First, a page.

Integrating a fully electric fleet

International Landscaping is operating with a fully electric maintenance fleet.

With corporations moving toward sustainability, landscape contractors are taking steps toward electric equipment to promote sustainability and better serve their clients.

Canada-based International Landscaping transitioned to a fully electric maintenance fleet a few years ago, with an official launch in 2016. The company maintains about 500 acres a week for corporate clients. All maintenance performed by their technicians is done with electric equipment, including mowers, trimmers and blowers.

“We had a few pieces of electric equipment but we weren’t running on complete electricity,” says Michael-Anthony Gucciardi, environmental sustainability manager at International Landscaping.

A client suggestion got the company to consider electric equipment. After making a few contacts in the United States, International Landscaping began the transition. Their electric equipment has doubled since the launch.

Double the benefit.

Gucciardi says their customers see International Landscaping as a marketing opportunity for themselves. “There are a lot of important people (that are potential customers) that are buying into this sustainability idea,” he says. “They have promises (to their own customers), and they want to display themselves as sustainable. If they hire us because of our electric maintenance equipment, they can say they even hire sustainable companies.”

Electric equipment is notably quieter than gas-powered equipment. In conservation areas, Gucciardi says they don’t have to worry about how the noise is affecting the surrounding wildlife. “I remember a customer telling me he would always know what day and time he couldn’t take a call or have a meeting due to the loud maintenance outside,” Gucciardi says. “But once we switched to electric, there was no more inconvenience.”

For the operators, no gasoline means no more smelly fumes or harsh chemicals transferring to their skin. “When I was doing maintenance, I just remember going to eat my sandwich and the only thing I could smell was gasoline,” he says.

All in.

When International Landscaping decided to commit to an electric fleet, they knew the whole team had to be on board.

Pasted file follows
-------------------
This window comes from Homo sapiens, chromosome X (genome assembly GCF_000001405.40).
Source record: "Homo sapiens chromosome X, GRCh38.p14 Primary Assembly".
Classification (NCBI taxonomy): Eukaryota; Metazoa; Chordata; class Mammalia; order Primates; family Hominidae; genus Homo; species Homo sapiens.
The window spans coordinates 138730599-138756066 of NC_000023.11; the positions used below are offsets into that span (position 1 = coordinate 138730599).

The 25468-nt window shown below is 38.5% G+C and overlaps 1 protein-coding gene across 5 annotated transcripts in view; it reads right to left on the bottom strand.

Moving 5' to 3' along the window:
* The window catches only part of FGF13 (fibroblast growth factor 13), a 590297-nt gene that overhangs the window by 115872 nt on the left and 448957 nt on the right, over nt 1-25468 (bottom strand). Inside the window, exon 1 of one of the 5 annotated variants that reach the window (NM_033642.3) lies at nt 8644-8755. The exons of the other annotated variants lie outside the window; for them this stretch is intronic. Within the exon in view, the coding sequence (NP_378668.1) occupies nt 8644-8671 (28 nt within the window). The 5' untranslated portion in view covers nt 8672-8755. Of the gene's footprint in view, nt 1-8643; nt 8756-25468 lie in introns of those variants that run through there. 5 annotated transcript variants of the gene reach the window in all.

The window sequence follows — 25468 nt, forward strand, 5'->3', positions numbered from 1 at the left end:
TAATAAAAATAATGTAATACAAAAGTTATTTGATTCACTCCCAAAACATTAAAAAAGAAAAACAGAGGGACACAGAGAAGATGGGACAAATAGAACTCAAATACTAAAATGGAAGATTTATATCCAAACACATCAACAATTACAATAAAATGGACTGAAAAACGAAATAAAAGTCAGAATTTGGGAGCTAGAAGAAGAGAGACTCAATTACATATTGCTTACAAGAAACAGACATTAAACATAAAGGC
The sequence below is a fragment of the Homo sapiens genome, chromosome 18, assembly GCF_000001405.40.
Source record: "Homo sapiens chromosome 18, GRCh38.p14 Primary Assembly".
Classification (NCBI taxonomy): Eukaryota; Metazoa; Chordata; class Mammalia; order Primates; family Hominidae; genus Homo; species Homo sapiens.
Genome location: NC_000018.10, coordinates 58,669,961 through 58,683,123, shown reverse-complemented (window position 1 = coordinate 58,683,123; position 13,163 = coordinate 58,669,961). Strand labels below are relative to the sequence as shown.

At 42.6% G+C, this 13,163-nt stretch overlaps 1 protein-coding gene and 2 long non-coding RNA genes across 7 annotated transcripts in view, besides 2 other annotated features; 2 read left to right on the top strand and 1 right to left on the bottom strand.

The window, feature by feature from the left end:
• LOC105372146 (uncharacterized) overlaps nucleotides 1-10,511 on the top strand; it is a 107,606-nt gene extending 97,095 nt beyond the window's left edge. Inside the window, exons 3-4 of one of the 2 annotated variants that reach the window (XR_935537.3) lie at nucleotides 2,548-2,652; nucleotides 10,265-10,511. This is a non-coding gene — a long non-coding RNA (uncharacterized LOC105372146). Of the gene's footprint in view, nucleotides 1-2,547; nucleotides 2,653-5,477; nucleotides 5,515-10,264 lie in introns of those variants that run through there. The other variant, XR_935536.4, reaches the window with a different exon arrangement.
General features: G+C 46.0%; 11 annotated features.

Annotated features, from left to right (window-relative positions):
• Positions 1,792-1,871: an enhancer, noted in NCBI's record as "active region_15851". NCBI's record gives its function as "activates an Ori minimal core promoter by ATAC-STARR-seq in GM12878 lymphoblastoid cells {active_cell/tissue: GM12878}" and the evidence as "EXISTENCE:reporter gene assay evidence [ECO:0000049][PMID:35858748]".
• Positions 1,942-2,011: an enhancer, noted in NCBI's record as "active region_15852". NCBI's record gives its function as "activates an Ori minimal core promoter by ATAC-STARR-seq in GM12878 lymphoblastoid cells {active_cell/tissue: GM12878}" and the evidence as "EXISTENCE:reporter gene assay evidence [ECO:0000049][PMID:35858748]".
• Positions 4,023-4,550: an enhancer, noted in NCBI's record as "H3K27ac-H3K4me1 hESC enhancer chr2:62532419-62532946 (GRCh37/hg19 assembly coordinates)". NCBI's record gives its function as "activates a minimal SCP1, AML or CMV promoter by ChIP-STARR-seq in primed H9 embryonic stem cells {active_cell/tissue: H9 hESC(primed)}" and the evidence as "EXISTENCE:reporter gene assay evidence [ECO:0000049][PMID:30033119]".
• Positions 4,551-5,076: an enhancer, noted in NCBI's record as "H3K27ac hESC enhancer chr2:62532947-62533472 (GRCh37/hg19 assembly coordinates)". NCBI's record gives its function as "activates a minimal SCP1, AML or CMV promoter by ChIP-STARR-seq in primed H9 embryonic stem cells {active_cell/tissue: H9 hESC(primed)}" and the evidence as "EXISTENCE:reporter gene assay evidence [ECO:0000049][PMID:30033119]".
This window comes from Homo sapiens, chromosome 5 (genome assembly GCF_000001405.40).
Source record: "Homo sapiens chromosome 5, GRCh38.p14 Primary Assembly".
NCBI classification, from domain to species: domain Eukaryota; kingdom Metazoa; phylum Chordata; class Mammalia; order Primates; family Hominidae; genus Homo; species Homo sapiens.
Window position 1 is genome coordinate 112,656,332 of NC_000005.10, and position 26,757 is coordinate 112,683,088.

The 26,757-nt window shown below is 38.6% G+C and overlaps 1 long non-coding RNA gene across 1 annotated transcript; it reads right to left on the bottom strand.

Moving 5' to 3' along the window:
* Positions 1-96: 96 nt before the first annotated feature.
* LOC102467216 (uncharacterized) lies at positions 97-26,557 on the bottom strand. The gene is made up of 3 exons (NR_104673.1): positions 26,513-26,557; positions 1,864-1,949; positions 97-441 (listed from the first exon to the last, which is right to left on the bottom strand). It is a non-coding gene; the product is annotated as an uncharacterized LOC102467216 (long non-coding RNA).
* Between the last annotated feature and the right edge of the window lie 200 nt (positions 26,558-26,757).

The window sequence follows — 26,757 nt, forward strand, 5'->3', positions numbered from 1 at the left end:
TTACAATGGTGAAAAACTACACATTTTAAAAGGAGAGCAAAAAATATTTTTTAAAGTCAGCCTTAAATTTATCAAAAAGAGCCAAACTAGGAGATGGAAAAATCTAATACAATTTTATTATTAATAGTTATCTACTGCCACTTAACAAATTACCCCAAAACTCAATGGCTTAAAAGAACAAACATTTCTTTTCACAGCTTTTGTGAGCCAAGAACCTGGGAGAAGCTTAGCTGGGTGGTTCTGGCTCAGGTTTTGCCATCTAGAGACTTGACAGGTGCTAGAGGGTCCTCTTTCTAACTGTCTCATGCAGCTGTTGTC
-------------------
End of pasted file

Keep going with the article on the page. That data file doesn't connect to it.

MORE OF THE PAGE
“Half the company is running on electrical equipment, so if we're not all on the same page then there will be problems,” Gucciardi says. “It’s good that we have a strong team behind us and that we are all on board. That’s the key to the success of this.”

Marketing your company as having an electric fleet means fully committing to the use of that equipment. For International Landscaping, it’s in their maintenance contracts. “If we show up to a job with a gas mower, there’s going to be some issues,” he says.

When considering a transition to an electric fleet, Gucciardi says businesses should look at feasibility. “There aren’t a lot of supplier options out there,” he says. “So, you want to make sure it’s actually doable for your company.”

International Landscaping’s employees had to be trained on the new equipment and learn to consider charge times and special features like built-in solar panels. With electric equipment, you have to be aware of where you’re using it, how long you’re using it and even how you put it back in the trailer.

Other differences in handling this equipment include how it is serviced. The technology is more delicate than gas-powered equipment, so a quick power wash to clean it may damage the mower.

“If you’re operating a mower and it has a solar panel on top, you want to be aware if there are trees around you,” he says. “And when you put the equipment back, it has to be level.”

The staff also had to spend time learning each piece of equipment in order to understand how much operating time they would get with a full charge.

Environmental conditions like a larger area of thick turf can factor into operating time. “It really forced us to all jump in,” he says.

Solar-powered solutions.

The team at International Landscaping had to rework some of their operating procedures to accommodate the electric fleets.

“When you’re out on the job, you can’t just put some gasoline in the machine if it stops working,” Gucciardi says. “And, you can’t just grab a gas-powered mower to finish it up.”

Operators had to ensure they were putting equipment on chargers at the end of the day so morning crews were ready to work.

Gucciardi says they installed solar panels on some of the trailers, which allows for on-site charging when equipment power runs low.

The electric maintenance division had two crews the first year and recently added a third to carry out maintenance for their electric clients. Since the new fleet took off two years ago, the company has had to work out some of the growing pains. They are watching the data to develop an expected ROI, but Gucciardi says it’s important to be open to adapting.

“It’s not just switching equipment,” he says. “It’s ensuring you fulfill a promise, and it really adds to your pride as a company.”

April 2018
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